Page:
Lazarus Ministries Revitalizes a Downtown Church and the Downtrodden 5

For almost 20 years Lazarus Ministries has fed, clothed, and supported Kansas City’s homeless.

In 1996, the congregation at Grand Avenue Temple United Methodist, at 205 E. 9th Street in Kansas City, Mo., had shrunk to some three families—a far cry from the hundreds it counted among its ranks in the glory days. The church had been active since 1865, but its community had altered greatly in the ensuing years, from a prosperous, busy commercial district to a neighborhood abandoned.

“There was a potluck luncheon after church one Sunday,” recounts Jessica Brooks-Bryon, the Executive Director. “The congregation was wondering if they should shutter their doors. Then, in walks a homeless man. Instead of being afraid or offended, they asked him to join their meal. This was the pivotal moment where Lazarus Ministries all began.”

“They continued opening their doors to the homeless and hungry, and it was such a success they needed a few other UM congregations to come and help,” continues Jessica. “Programs continued to grow, and in 2009 Lazarus Ministries was incorporated as a 501c3 nonprofit organization in an effort to grow this program from a tiny church outreach into a fortified nonprofit.”

The charity refers to those it serves as “Sojourners” and helps them through five outreaches: Lazarus Table, Lazarus Boutique, Emergency Women’s Shelter, Sojourner Health Clinic and Supportive Housing.

“By referring to those we serve as Sojourners, we intentionally emphasize that the homeless individuals are people on a journey; they are in transition and are worthy of care and consideration,” says Jessica. “And Lazarus Ministries strives to help them on their journey to a better place.”

Lazarus Table, the charity’s cornerstone program, has grown from one meal to three hot meals each weekend, and in 2014 provided more than 31,000 meals. The clothing boutique, meanwhile, met immediate needs for clothing and personal items for close to 3,500 individuals. And the Emergency Women’s Shelter provided 2,090 nights of shelter to homeless women.

Finally, the Sojourner Health Clinic, which opened in 2004, treated 502 patients in 1,563 patient encounters in the past year alone. Sojourner is a free clinic developed and managed by medical students from the UM–KC Medical School.

On Sundays, the students—with faculty supervision—provide blood-pressure monitoring, blood-sugar testing, a dispensary for medications, and an on-site physician. There have been more than 1,000 patient visits and 2,400 prescriptions filled since the clinic opened.

All of these programs are staffed thanks to volunteers from more than 150 community groups and congregations of all denominations throughout the Midwest. In fact, a force of more than 2,000 volunteers contributed more than 10,000 hours to all Lazarus Ministries projects in 2014 alone. Funding stems from individuals, churches, community groups, foundations, and a few small fundraising events. Plans are in the works for the charity’s first significant fundraiser in the next year.

Those wishing to lend a hand with this grassroots organization should consider volunteering—or even joining the charity’s Board, says Jessica. “We have an outstanding and dedicated Board of Directors, but it’s small team and we need to grow our board to not only diversify the labor and increase our resources, but we’re looking for committed volunteers interested in urban poverty and helping make change in the community. And of course, on a programmatic level, we’re challenged with finding additional funding and stocking items most in-demand in the boutique: men’s jeans and shoes and new underwear.”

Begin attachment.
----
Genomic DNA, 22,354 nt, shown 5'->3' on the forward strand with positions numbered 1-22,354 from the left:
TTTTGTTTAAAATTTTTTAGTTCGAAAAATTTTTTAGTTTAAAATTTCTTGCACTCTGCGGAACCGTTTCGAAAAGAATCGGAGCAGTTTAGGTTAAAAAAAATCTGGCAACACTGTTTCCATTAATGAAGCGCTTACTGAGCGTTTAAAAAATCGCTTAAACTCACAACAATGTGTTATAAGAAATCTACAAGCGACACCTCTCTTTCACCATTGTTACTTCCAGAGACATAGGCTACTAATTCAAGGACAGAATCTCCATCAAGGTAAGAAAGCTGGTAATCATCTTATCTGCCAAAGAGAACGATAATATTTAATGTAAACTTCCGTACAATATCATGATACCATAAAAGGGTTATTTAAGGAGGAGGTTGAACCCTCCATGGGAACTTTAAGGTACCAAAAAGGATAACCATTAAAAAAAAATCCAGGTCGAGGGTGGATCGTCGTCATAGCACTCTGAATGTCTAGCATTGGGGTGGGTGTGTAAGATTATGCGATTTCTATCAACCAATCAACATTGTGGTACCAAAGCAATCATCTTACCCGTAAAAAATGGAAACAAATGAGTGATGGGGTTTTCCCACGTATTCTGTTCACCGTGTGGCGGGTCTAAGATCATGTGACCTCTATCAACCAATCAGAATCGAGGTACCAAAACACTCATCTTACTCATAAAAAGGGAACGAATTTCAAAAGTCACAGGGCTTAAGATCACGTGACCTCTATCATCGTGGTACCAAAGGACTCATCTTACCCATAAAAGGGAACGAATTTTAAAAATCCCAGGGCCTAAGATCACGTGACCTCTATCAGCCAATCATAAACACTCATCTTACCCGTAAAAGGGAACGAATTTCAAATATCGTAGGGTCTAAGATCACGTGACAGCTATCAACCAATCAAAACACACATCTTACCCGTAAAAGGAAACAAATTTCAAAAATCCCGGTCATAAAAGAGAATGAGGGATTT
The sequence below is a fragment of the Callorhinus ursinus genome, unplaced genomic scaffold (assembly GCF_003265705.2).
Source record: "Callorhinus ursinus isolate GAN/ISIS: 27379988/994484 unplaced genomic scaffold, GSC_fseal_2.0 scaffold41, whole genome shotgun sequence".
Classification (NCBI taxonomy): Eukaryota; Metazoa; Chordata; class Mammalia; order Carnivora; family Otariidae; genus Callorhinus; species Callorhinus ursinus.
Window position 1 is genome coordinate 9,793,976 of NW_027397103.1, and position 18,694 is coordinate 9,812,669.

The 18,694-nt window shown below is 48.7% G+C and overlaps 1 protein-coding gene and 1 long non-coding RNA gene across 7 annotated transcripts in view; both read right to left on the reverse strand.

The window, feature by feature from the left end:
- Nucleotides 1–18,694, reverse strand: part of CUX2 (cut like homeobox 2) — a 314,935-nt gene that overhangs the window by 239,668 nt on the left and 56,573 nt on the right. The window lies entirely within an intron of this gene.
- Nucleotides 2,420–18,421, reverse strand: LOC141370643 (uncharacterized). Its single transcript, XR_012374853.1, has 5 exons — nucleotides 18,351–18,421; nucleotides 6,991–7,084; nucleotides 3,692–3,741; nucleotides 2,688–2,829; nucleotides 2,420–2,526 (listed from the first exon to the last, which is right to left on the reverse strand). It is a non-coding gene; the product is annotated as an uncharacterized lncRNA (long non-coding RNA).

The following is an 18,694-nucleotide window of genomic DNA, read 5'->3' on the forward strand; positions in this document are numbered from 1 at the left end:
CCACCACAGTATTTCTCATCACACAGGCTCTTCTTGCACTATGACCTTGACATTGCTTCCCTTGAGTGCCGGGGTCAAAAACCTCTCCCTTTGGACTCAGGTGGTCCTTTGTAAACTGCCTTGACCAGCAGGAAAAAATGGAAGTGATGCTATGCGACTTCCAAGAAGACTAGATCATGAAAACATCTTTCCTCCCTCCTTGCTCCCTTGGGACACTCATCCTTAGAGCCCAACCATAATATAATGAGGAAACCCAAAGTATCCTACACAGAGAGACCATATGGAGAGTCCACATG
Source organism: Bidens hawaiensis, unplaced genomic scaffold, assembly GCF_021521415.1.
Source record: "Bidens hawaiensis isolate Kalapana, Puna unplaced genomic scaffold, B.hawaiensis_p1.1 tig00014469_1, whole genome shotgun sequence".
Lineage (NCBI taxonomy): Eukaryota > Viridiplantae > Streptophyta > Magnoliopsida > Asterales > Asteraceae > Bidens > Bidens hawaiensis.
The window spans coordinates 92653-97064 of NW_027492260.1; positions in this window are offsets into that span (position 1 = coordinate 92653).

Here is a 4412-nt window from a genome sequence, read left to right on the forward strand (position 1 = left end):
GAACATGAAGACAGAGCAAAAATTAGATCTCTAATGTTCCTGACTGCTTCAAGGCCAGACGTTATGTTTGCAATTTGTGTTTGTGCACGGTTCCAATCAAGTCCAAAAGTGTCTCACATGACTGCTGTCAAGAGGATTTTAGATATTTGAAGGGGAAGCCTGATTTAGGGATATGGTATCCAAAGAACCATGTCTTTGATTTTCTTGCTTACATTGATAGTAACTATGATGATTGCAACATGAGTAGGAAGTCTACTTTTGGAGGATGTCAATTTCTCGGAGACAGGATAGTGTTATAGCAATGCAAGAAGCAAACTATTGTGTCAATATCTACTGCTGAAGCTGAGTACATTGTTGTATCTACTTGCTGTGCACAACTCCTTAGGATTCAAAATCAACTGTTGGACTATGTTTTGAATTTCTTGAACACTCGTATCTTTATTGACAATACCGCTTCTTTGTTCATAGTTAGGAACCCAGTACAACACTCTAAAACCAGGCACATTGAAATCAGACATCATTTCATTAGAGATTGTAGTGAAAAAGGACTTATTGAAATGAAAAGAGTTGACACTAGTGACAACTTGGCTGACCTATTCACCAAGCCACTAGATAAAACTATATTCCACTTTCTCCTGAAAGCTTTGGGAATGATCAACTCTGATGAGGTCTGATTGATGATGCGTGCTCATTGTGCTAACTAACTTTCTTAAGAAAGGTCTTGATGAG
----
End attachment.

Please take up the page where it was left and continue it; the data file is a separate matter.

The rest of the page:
It’s easy to fall into stereotypes of what a homeless person looks like, Jessica adds, but the truth will surprise you. For instance, Jenny’s apartment building was sold without notice to residents, and all were forced to move out. With inadequate resources and no support system, her cycle of homelessness began.

“Jenny spent two winters in Lazarus Ministries’ Emergency Shelter for Women,” says Jessica. “It became clear she needed someone to walk her through the steps it takes to get a life back on track. Jenny spent 2.5 years in our Supportive Housing program, living year-round in a basement apartment at Grand Avenue Temple and participating in mental health counseling, case management, and other components of the program. Working through emotional damage from homelessness, learning to live independently, applying for supportive programs (such as disability), and securing employment all take time. The strength of Lazarus’ program is walking alongside our clients while giving them responsibility and rebuilding their self-esteem.”

This past summer, Jenny moved into an independent housing program for seniors, and Lazarus is extremely proud of her journey out of homelessness. The organization will walk with her every step of the way: helping Jenny furnish and move into her apartment, aiding with the $150 deposit, and most importantly, keeping her connected.

“The relationship doesn’t end when our residents move out,” says Jessica. “This is just one step in Jenny’s journey, as she’ll inevitably continue to encounter hurdles within the system. And we’ll be there to help her through those challenges.”

Jenny comes back every week to volunteer and see friends at Lazarus Ministries. While this isn’t required, it’s important for everyone to feel like they have a community, or as Jenny says “Another place to call home.”

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